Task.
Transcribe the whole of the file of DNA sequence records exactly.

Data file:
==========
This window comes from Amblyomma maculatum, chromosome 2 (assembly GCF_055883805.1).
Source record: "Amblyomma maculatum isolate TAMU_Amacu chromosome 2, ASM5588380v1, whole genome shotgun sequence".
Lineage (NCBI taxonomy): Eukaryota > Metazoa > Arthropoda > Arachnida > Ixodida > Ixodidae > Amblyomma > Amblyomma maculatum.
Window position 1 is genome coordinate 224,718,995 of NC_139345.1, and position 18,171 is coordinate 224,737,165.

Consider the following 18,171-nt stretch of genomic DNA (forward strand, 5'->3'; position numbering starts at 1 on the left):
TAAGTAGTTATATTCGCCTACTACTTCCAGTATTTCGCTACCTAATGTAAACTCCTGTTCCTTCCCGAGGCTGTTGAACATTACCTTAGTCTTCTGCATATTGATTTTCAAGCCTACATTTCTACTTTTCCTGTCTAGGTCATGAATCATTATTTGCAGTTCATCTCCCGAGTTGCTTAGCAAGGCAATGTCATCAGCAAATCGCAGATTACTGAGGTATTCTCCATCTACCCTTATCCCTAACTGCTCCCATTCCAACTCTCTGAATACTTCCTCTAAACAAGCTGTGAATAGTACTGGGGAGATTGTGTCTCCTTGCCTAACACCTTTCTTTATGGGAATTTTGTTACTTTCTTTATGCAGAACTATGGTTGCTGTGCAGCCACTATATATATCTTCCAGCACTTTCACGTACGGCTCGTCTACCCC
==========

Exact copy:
This window comes from Amblyomma maculatum, chromosome 2 (assembly GCF_055883805.1).
Source record: "Amblyomma maculatum isolate TAMU_Amacu chromosome 2, ASM5588380v1, whole genome shotgun sequence".
Lineage (NCBI taxonomy): Eukaryota > Metazoa > Arthropoda > Arachnida > Ixodida > Ixodidae > Amblyomma > Amblyomma maculatum.
Window position 1 is genome coordinate 224,718,995 of NC_139345.1, and position 18,171 is coordinate 224,737,165.

Consider the following 18,171-nt stretch of genomic DNA (forward strand, 5'->3'; position numbering starts at 1 on the left):
TAAGTAGTTATATTCGCCTACTACTTCCAGTATTTCGCTACCTAATGTAAACTCCTGTTCCTTCCCGAGGCTGTTGAACATTACCTTAGTCTTCTGCATATTGATTTTCAAGCCTACATTTCTACTTTTCCTGTCTAGGTCATGAATCATTATTTGCAGTTCATCTCCCGAGTTGCTTAGCAAGGCAATGTCATCAGCAAATCGCAGATTACTGAGGTATTCTCCATCTACCCTTATCCCTAACTGCTCCCATTCCAACTCTCTGAATACTTCCTCTAAACAAGCTGTGAATAGTACTGGGGAGATTGTGTCTCCTTGCCTAACACCTTTCTTTATGGGAATTTTGTTACTTTCTTTATGCAGAACTATGGTTGCTGTGCAGCCACTATATATATCTTCCAGCACTTTCACGTACGGCTCGTCTACCCC